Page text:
x The particular Reed-Solomon code used to encode the data columns is specified by the generator polynomial G(x): ##EQU3## where α is the primitive element of the Galois Field. The data is encoded over Galois Field GF(2 FIG. 2B depicts an encoder 10 for encoding the column data symbols. The encoder 10 includes a set of 8-bit registers 16, 18, 20 and 22 that are cleared prior to the encoding operation. The contents of the registers are applied to exclusive OR circuits (XOR's) 11, 12, 13 and 14 respectively. The input to the encoder is applied to the XOR 14 in byte serial, bit parallel fashion over eight input lines. During the input operation a switch 32 is in position 1 so that the output of the XOR 14 is applied to Galois Field multipliers 24, 26, 28 and 30. The outputs of multipliers 26, 28 and 30 are applied to XOR's 11, 12 and 13, respectively, and the output of multiplier 24 is applied to the register 16. The Galois Field multipliers 24-30 multiply their inputs by the factors α Accordingly, as each input byte is applied to the encoder 10, it is summed bit-by-bit (modulo 2) with the contents of the register 22. The sum is then simultaneously multiplied (modulo p(x)) by Galois Field multipliers 24-30 which contain the coefficients of all but the highest power of x in G(x). The respective products of the byte and the coefficients are then added (modulo 2) to the contents of the registers 16-22. After all of the data bytes in a particular column have been applied to the encoder 10, the encoder switch 32 is placed in position 2 and the contents of registers 16-22 are unloaded as the ECC redundancy symbols, R Encoders of this type are well known in the art. The encoding system 5 formulates in processor 11 (FIG. 2A) a complete group by aligning beneath the appropriate column data symbols, in code words 1-4, the ECC redundancy symbols. Thus code word 4 contains the R A processor 11 writes the code words to the tape. It will be understood by those skilled in the art that the processor may write the code words in any format, for example, it may write them as a string of bits with one code word following another. Thereafter, when the code words are retrieved from the tape, the processor re-assembles the group 6. When a user requests data from the tape the processor retrieves from the tape the code words 4 (FIG. 1) containing the requested data symbols and any other code words required to re-assemble the group 6. An error correction processor (not shown) then determines if there are errors in any of the code words 4 in the group 6 by decoding each of them using the component CRC bits. If the CRC code does not detect any errors the error correction processor forwards the required data to the requesting user. If the CRC code detects errors it points out the erroneous code words, and thus, the locations of the errors. Accordingly, the error correction processor performs error correction as appropriate, to correct the symbols in these code words. If all the errors are located in code words 1-4, that is, the ECC code words, the data is assumed error-free and the error correction processor immediately forwards the data to the requesting user. However, if errors are detected in the code words containing data symbols, the error correction processor corrects the errors (if possible) using the ECC redundancy symbols. To correct the errors the error correction processor selects an appropriate error correction routine based on the number and location of the detected errors. If the CRC bits indicate that only one CRC code word is erroneous, for example, code word b The error correction processor does not, at this point, determine if a particular column contains an erroneous symbol. Instead, it attempts to correct the symbol in location b To generate an error value for a potentially erroneous symbol in location b This single-error correction procedure is possible only with Reed-Solomon codes which have (X+α If the CRC bits indicate that more that one code word contains erroneous symbols, for example, two code words, the processor corrects the errors using an error correction procedure designed to correct between one and four errors with known locations. First, the error location processor determines which columns contain errors by calculating a remainder for each column. The remainder for a particular column is calculated by: (i) encoding the retrieved column data symbols using encoder 10 to generate new ECC redundancy symbols corresponding to the retrieved data symbols; and (ii) comparing these new ECC redundancy symbols with the retrieved ECC redundancy symbols. The two sets of ECC symbols are compared by XOR'ing bit-by-bit the corresponding symbols. The resulting symbols are the remainder symbols REM To calculate the error values for the columns containing errors, that is, the columns with non-zero remainders, the error correction processor solves for each of these columns a set of four simultaneous equations. Each of these equations involves a different column remainder symbol. In order to formulate the equations the processor generates a matrix M with rows corresponding to X The error correction processor may generate the rows of the matrix M using encoder 10 as follows: First, the processor initializes encoder registers 16, 18, 20 and 22 to the values 0,0,0,1, respectively. The registers then contain the elements of the matrix row corresponding to X The error value equations for a particular column with detected errors, for example, in blocks 4 and 6, are: ##EQU4## where Y(e Next to solve the equations the error correction processor formulates for each column containing errors a matrix M'. The matrix M' has rows corresponding to each of the code words in which the CRC detects errors and a bottom row containing as elements the column remainder symbols REM The error correction processor next manipulates the matrix M' using column operations to reduce it to a matrix M" which has as elements of the first two columns of the first two rows a 2×2 identity matrix and has as the remaining elements of rows 1 and 2 only ZEROS. In this example, matrix M" is: ##EQU6## If the CRC indicates 3 errors, the corresponding matrix M' has 4 rows and it reduces to a matrix M" containing a 3×3 identity matrix in the first three columns of the first three rows and has only ZEROS as the remaining elements of rows 1-3. The two column operations performed in reducing matrix M' are: (1) a*[column i]+b*[column j] to replace column i, where "a" is non-zero element of GF(2 When the matrix M" is in this reduced form the last row of the matrix contains the error values associated with the data or ECC redundancy symbols in the erroneous code words. Thus the matrix element in the first column, 355, is the error value associated with the ECC redundancy symbol in code word 4 and the element in the second column, 135, is the error value associated with the data symbol in code word 6. The elements in the two matrix columns which do not correspond to error locations, columns 3 and 4, should be ZEROS. Otherwise, an uncorrectable error condition exists and the calculated error values are rejected. If only one of the detected errors is in a data code word and each of the other detected errors are in the ECC code words the matrix M' corresponding to the detected errors may be used directly to calculate the error value of the erroneous data symbol. Thus the matrix need not be reduced. If, for example, the errors are detected in ECC code words 0 and 3 and data code word 5, and the remainder symbols for a given column are 321, 335, 360 and 375, the matrix M' is: ##EQU7## The matrix M' has in its first two rows, that is, the rows corresponding to the ECC code words, only ONES and ZEROS. Thus the matrix is already in a reduced form, though not in the reduced form discussed above. The error value corresponding to the code word 5 data symbol is calculated using this matrix M' by dividing the element in the last row of either matrix column 1 or column 2, that is, either of the columns having ZEROS in rows 1 and 2, by the element in row 3 of the same matrix column. Thus the error value for the code word 5 data symbol, in octal form, is:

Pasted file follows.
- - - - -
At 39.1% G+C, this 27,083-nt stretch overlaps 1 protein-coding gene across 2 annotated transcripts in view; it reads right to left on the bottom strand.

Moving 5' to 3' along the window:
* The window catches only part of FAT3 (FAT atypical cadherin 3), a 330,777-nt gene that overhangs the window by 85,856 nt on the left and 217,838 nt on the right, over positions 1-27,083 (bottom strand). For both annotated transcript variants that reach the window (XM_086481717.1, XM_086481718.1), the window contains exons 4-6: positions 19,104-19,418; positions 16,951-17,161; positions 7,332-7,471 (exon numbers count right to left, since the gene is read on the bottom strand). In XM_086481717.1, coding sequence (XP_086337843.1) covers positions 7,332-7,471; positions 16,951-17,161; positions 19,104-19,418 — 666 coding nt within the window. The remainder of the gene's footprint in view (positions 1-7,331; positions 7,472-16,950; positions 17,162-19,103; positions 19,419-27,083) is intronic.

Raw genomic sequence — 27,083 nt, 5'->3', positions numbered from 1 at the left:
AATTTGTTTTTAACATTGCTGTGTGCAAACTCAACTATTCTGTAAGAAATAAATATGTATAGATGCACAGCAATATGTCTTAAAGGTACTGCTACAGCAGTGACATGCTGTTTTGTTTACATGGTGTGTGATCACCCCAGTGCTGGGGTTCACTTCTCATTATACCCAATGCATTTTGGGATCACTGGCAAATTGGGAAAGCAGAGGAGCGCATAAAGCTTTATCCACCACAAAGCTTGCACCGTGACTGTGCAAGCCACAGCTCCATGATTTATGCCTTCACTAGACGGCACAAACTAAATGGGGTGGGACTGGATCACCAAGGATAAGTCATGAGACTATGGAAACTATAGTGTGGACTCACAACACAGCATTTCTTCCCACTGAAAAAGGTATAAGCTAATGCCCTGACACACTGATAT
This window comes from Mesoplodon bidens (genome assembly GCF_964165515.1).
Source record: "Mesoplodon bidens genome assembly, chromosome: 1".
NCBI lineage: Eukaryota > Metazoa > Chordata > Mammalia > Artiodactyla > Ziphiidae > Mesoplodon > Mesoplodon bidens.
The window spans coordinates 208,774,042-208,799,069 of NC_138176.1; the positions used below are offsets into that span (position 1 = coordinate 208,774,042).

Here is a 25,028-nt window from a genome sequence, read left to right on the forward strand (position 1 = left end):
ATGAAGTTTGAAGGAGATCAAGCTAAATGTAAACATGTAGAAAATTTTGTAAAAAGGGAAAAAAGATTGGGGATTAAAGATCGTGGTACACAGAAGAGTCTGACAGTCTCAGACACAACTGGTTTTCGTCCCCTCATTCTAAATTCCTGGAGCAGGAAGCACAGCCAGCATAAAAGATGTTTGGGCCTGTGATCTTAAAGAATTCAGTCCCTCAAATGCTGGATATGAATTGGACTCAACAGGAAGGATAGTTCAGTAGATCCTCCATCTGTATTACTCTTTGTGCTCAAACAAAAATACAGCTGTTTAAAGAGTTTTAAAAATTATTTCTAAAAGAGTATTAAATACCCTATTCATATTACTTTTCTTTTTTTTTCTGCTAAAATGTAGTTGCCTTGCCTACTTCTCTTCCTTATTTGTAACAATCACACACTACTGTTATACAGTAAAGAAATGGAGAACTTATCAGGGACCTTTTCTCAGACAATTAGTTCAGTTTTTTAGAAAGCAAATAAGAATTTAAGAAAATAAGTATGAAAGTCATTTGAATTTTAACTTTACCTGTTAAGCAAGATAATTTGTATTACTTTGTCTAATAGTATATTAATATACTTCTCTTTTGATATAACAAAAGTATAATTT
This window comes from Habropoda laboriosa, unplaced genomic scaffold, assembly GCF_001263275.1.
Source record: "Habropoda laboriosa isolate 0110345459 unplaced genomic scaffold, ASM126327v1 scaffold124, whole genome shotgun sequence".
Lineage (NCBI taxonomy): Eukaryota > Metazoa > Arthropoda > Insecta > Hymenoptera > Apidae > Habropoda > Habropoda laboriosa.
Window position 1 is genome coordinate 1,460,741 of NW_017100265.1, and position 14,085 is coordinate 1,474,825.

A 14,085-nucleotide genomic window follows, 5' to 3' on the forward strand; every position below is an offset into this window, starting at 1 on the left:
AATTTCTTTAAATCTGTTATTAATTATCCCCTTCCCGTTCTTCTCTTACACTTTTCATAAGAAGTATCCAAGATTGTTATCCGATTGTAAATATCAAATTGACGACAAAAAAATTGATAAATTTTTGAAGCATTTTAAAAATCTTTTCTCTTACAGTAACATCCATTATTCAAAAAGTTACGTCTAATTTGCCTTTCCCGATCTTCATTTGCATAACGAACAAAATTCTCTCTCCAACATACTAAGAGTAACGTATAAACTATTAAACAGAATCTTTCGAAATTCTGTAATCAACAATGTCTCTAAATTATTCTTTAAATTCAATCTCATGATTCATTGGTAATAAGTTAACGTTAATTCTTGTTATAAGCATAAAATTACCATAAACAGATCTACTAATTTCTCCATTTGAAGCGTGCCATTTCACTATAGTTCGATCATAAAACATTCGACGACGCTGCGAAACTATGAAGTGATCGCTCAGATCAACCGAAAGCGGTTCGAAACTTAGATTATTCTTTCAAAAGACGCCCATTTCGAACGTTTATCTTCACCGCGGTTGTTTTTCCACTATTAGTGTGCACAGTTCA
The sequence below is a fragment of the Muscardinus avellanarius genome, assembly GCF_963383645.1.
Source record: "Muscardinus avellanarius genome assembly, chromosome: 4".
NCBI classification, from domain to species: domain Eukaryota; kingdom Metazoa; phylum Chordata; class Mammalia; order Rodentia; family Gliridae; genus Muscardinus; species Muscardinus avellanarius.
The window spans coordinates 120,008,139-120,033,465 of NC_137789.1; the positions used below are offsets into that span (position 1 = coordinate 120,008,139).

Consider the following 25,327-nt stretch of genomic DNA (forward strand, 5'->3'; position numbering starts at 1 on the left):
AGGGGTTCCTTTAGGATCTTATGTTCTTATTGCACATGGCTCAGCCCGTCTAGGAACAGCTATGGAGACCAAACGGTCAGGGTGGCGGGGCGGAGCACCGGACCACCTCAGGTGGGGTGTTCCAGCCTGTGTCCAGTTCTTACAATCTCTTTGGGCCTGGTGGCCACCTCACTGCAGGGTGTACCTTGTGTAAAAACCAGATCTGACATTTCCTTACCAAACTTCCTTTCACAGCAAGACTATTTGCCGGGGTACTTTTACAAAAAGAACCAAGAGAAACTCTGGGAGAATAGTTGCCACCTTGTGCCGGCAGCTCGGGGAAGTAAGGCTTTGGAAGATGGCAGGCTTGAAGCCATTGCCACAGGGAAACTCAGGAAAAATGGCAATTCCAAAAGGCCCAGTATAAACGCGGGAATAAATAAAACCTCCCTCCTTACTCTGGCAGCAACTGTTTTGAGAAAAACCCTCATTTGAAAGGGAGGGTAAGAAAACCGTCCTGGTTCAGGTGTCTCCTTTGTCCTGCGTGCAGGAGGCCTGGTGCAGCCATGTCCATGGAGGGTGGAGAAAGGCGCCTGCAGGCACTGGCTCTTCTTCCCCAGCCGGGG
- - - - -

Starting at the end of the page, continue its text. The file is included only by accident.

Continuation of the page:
360/127=335/322=115 An alternative error correction procedure for correcting double data-symbol errors with known locations utilizes the cyclic property of Reed-Solomon codes to "shift" one of the errors into an ECC symbol location. Thus the symbols are cyclically shifted backwards by some number of locations without altering the error values associated with the symbols. After the shift the error correction processor calculates the error value associated with the symbol which is still in a data symbol location using the procedure set forth above for a single data-symbol error. The processor then calculates the error value corresponding to the remaining erroneous symbol using the single error with known location procedure set forth above, that is, by adding together all the symbols in the column including the corrected data symbol. Referring now to FIG. 4, in order to cyclically shift the symbols in a column backwards the error correction processor uses a cyclic shifter 40, which is a linear shift register set up to multiply the symbols in registers 44, 46, 48, 50 by the reciprocal of G(x). Thus Galois Field multipliers 52-58 contain the coefficients of the terms of the reciprocal of G(x). For example, multiplier 52 multiplies terms by α G(x) divided by the coefficient of the X To shift a particular column the error correction processor loads the column remainder symbols REM The error correction processor then uses the symbols in the registers 44, 46, 48, 50 as the column remainder symbols in formulating matrix M'. The first two rows of matrix M' correspond to the column locations e To calculate the error value for the remaining error, that is, the symbol in location e If more than four errors are detected the error correction processor corrects them by first correcting a predetermined number of errors, f, and repeating the error correction procedure for any remaining errors. FIG. 5 depicts several configurations of five or more erroneous code words. The "X's" denote erroneous symbols. Configuration 1, for example, depicts code words with errors occurring such that each column contains at most one error. Thus the errors can be corrected using single-error correction techniques. Similarly configuration 2 has at most two errors per column and the errors can be corrected using double-error correction techniques, and so forth. The system does not have any mechanism which is capable of determining exactly how the errors in the five or more erroneous code words are distributed, however. Therefore special error correction procedures must be used the correct the errors. One such error correction procedure calculates the error values associated with a particular number of errors, v, with known locations and a single error with an unknown location. Thus the error correction processor selects v detected error locations and uses the matrix M rows associated with these locations, along with the column remainder symbols, to solve for the single unknown error location. After finding the unknown location the processor correct the v+1 errors using the procedure for v+1 errors with known locations. The value of v may be either ONE or TWO. The location of the single error is unknown because the system does not know the exact location of the erroneous symbol in a particular column, it knows only that the error is in one of the remaining locations indicated by the CRC code. The remainder associated with a column is a linear combination of all the symbols in a column, including the erroneous symbols. Thus equations, for example, for two errors with known locations and a single error with an unknown location are: ##EQU8## where Y(E